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Number of subpostmasters appealing convictions reaches 137 at one legal firm

Former subpostmasters convicted of crimes based on data from error-prone Post Office computer system continue to embark on appeals

Former subpostmasters continue to appeal the criminal convictions they received as a result of unexplained accounting shortfalls in their Post Office branches, with 137 appeals in progress with a single solicitor firm.

The Post Office Horizon scandal, often described as the biggest miscarriage of justice in UK history, saw subpostmasters blamed and many prosecuted for unexplained accounting shortfalls that were caused by errors in the Fujitsu-supplied computer system used in branches.

Although more than 60 former subpostmasters have already had their convictions cleared, new appeals are being made all the time.

In total, 736 former subpostmasters were convicted based on evidence from the Horizon system.

Computer Weekly initially told the stories of seven subpostmasters affected by the problems in 2009 (see timeline of Computer Weekly articles since it first broke the story), which led to many more who had suffered losses coming forward.

Hudgell Solicitors, which has so far guided the majority of miscarriage of justice cases through appeal, currently has 137 appellants at different stages in the appeals process, including 49 who have already had convictions overturned.

Other legal firms that have managed appeals include Aliant Law, Aria Grace Law and Edward Fail.

Hudgells has already seen 49 of its former subpostmaster clients’ convictions overturned and has 10 clients whose convictions are due to be quashed after the Post Office said it would not contest their appeals. It has another four appellants whose cases have been referred to the Court of Appeal but are being opposed by the Post Office.

There are 41 new cases under review by the Hudgells legal team for potential referral to the Court of Appeal and 33 cases awaiting decisions from the Criminal Cases Review Commission after being sent for consideration.

Solicitor Neil Hudgell said the convictions overturned in the courts so far this year were far from being the last. “They paved the way for more people to have the confidence to come forward and seek justice, as we are continuing to see. This issue has a long, long way to run,” he said. Hudgell.

The government, which owns the Post Office, said it will fund interim compensation of up to £100,000 for each of the subpostmasters who have had their criminal convictions overturned. But the compensation that many will receive is expected to be multiples of this.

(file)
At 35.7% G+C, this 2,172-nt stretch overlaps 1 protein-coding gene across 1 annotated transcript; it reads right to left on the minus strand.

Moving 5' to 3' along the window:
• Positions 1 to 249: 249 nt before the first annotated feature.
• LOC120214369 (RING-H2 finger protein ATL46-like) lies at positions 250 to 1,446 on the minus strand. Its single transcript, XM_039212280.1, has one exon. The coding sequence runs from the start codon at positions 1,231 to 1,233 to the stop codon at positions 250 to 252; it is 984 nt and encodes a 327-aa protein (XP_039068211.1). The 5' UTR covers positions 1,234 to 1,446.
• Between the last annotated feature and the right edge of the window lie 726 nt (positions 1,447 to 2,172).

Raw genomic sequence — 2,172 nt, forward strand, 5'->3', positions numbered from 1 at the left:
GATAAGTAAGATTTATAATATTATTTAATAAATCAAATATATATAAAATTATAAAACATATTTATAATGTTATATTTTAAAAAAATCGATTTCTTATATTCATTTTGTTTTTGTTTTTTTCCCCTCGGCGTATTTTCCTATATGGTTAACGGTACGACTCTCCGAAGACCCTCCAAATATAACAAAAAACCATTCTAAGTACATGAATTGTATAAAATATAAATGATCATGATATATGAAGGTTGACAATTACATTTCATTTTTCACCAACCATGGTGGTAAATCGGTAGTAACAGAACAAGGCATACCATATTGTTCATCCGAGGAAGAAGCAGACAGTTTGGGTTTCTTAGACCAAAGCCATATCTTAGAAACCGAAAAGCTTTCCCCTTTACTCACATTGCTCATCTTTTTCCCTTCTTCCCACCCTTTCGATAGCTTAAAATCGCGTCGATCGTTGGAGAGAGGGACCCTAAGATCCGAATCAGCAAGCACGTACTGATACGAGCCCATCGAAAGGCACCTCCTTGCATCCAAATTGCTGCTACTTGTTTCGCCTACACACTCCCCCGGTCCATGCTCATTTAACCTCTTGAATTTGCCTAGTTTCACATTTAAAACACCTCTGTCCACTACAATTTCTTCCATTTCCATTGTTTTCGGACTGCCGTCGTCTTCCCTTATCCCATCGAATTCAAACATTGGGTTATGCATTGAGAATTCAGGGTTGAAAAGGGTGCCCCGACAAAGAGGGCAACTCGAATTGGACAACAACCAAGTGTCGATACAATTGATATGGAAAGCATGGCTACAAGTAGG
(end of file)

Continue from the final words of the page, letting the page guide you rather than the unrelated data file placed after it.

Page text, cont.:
Beyond the subpostmasters who were wrongly convicted of crimes, there are thousands of former subpostmasters who paid back unexplained losses to the Post Office. Many subpostmasters were financially ruined after being forced to sell their assets to cover losses that never actually existed.

The Post Office was forced to open a compensation scheme for any subpostmasters who experienced losses caused by Horizon errors. About 2,500 subpostmasters have applied for the scheme, known as the Historic Shortfall Scheme, and an estimated £300m of taxpayers’ money is expected to be used to pay them.

But a group of victims is being excluded from this scheme. These are the 500 former subpostmasters who took the Post Office to court in a multimillion-pound group litigation and proved, after years of Post Office denial, that computer errors were causing unexplained losses. It is because of this victory that the Historic Shortfall Scheme exists, but the government is refusing to allow these subpostmasters to be part of it.

The government said the £57.75m compensation paid to them after the court case was a full and final payment, but after subpostmaster legal costs were taken out, they were left with only about £11m to share. They lost homes, businesses and suffered stress-related ill health, but the amounts they received didn’t even cover the money these victims had been wrongly forced to repay the Post Office.

Timeline of the Post Office Horizon case since Computer Weekly first reported on it in 2009

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